Interesting Fact: Cooper’s Hawks build nests in pines, oaks, Douglas-firs, beeches, spruces, and other tree species, often on flat ground rather than hillsides, and in dense woods. Nests are typically 25-50 feet high, often about two-thirds of the way up the tree in a crotch or on a horizontal branch. ( https://www.allaboutbirds.org/guide/Coopers_Hawk/lifehistory )
Why is your foot more special than your other body parts?
Because they have their own soul.
Interesting Fact: Blue Jays are found in all kinds of forests but especially near oak trees; they’re more abundant near forest edges than in deep forest. They’re common in urban and suburban areas, especially where oaks or bird feeders are found. ( https://www.allaboutbirds.org/guide/Blue_Jay/lifehistory )
Interesting Fact: Tufted Titmice live in deciduous woods or mixed evergreen-deciduous woods, typically in areas with a dense canopy and many tree species. They are also common in orchards, parks, and suburban areas. Generally found at low elevations, Tufted Titmice are rarely reported at elevations above 2,000 feet. ( https://www.allaboutbirds.org/guide/Tufted_Titmouse/lifehistory )
Interesting Fact: Cooper’s Hawks show the classic accipiter flight style: a few stiff wingbeats followed by short glides. But in pursuit of prey their flight becomes powerful, quick, and very agile, allowing the bird to thread its way through tree branches at top speed. Courting birds display by flying with slow wingbeats, then gliding with wings held in a V. Males make a bowing display to females after pairing and before beginning to build the nest. ( https://www.allaboutbirds.org/guide/Coopers_Hawk/lifehistory )
Bacon and eggs walk into a bar and order a beer, the bartender says sorry, we don’t serve breakfast.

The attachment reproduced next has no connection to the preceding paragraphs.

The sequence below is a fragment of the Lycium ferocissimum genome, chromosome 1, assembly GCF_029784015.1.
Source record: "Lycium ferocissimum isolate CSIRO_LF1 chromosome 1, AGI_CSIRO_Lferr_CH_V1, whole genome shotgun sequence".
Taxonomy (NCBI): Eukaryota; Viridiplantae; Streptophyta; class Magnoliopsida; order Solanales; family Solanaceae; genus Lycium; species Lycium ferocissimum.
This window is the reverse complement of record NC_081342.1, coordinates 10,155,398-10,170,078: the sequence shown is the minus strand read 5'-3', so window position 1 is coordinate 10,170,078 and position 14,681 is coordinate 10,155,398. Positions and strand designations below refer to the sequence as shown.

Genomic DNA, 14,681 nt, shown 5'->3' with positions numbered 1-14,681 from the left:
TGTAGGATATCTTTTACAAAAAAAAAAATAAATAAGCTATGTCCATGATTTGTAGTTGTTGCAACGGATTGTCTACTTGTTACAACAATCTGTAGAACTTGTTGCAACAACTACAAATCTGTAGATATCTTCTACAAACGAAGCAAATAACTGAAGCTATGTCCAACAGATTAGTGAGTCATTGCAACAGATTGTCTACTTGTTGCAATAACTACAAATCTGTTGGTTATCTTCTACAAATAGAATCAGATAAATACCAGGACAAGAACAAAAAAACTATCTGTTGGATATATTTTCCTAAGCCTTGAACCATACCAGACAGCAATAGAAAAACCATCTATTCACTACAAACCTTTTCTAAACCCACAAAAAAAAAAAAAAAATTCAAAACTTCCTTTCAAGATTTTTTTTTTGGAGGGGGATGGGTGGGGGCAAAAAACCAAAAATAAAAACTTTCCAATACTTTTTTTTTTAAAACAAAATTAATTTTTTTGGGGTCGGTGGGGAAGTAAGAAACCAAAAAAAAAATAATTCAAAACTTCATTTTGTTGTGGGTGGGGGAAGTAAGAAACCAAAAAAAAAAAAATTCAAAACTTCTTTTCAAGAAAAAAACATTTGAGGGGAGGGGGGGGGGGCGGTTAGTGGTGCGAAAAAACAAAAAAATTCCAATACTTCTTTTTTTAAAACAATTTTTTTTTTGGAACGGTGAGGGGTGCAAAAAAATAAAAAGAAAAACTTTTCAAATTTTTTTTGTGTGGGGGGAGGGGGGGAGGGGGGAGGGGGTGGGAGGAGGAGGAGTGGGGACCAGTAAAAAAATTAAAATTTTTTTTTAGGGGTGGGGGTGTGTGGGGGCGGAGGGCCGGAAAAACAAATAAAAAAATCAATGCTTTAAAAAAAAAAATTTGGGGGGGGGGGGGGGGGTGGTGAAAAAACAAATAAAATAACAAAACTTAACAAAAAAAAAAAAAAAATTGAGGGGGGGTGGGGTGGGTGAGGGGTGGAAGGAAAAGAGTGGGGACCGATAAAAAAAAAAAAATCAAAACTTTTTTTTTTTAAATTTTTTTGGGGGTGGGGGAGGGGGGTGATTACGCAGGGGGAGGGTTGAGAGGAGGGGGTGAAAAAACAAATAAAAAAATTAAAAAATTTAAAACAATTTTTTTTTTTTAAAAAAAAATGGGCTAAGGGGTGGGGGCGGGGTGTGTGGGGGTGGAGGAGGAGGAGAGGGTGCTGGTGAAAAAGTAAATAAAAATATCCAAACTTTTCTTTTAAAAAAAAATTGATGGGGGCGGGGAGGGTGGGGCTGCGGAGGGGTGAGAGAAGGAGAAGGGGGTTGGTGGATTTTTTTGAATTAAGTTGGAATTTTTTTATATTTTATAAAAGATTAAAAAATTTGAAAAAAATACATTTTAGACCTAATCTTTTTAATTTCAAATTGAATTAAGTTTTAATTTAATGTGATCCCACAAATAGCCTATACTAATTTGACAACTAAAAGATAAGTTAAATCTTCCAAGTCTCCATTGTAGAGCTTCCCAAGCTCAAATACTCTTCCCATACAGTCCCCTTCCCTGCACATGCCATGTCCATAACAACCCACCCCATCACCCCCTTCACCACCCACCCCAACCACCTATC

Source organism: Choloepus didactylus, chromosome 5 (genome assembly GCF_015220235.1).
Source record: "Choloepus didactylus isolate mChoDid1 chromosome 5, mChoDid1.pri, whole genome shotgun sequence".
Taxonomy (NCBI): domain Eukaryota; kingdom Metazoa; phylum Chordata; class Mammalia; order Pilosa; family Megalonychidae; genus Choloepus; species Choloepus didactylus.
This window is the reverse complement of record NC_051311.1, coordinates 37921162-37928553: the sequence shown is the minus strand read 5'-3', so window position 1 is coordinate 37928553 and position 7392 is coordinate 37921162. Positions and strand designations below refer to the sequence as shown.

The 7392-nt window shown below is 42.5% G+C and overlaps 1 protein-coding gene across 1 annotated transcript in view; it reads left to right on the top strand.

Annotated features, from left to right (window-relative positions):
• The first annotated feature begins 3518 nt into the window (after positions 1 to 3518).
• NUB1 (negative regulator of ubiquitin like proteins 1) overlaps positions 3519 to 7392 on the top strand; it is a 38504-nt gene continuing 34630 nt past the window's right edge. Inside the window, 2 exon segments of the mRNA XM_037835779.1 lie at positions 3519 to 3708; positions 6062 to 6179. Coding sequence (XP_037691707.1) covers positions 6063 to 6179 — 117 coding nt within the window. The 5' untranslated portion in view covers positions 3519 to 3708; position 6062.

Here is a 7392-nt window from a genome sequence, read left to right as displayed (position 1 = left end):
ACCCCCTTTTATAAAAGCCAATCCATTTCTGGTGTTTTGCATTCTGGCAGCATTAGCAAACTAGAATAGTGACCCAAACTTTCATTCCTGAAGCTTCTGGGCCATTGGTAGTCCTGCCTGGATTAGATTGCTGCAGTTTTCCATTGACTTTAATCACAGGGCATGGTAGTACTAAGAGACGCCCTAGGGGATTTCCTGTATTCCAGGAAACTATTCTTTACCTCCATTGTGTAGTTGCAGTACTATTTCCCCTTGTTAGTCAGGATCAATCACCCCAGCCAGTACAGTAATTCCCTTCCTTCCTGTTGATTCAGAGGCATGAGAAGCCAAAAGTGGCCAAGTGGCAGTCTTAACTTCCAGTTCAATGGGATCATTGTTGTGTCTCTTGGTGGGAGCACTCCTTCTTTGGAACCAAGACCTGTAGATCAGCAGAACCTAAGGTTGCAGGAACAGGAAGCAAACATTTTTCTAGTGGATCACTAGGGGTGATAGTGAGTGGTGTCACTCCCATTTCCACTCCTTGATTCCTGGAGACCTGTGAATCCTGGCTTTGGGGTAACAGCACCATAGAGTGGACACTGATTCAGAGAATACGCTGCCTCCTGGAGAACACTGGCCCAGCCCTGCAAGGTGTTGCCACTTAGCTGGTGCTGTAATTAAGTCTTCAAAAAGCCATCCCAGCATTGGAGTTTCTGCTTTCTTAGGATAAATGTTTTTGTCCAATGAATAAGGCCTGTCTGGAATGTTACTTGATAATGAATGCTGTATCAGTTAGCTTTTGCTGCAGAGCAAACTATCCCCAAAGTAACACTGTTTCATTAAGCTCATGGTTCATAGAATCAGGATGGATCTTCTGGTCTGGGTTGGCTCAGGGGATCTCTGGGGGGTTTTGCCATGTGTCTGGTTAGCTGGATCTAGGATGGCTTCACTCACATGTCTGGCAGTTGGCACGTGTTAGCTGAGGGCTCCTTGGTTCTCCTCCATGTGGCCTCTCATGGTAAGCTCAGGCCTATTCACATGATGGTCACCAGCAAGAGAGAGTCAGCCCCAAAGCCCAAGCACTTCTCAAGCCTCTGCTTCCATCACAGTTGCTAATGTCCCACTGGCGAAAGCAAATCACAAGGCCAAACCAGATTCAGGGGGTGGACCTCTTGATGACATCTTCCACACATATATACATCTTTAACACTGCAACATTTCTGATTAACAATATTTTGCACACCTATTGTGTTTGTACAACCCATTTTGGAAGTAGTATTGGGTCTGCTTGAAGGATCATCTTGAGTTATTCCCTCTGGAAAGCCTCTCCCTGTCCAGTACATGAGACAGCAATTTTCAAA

Sports fans in some cities get an extra show during night games: kestrels perching on light standards or foul poles, tracking moths and other insects in the powerful stadium light beams and catching these snacks on the wing. Some of their hunting flights have even made it onto TV sports coverage. ( https://www.allaboutbirds.org/guide/American_Kestrel/lifehistory )
Interesting Fact: The Golden-crowned Kinglet usually raises two large broods of young, despite the short nesting season of the northern boreal forest. The female feeds her first brood only up until the day after they leave the nest. She then starts laying the second set of eggs while the male takes care of the first brood. The male manages to feed eight or nine nestlings himself, and he occasionally feeds the incubating female too. ( https://www.allaboutbirds.org/guide/Golden-crowned_Kinglet/lifehistory )
Caller: Dials in 911 Hello officer, I broke my arm in 3 places!
Officer: Then stop going to those places.
Interesting Fact: When foraging, Dark-eyed Juncos typically hop (rather than walk) on the ground, pecking or scratching at the leaf litter, or flit very low in underbrush gleaning food from twigs and leaves. They sometimes fly up from the ground to catch insects from tree trunks. In flight, they flap continuously and pump their tails so the white outer tail feathers flash; flight is very agile as the bird maneuvers through its tangled environs. ( https://www.allaboutbirds.org/guide/Dark-eyed_Junco/lifehistory )
Interesting Fact: Eastern Bluebirds eat mostly insects, wild fruit and berries. Occasionally, Eastern Bluebirds have also been observed capturing and eating larger prey items such as shrews, salamanders, snakes, lizards and tree frogs. ( https://www.allaboutbirds.org/guide/Eastern_Bluebird# )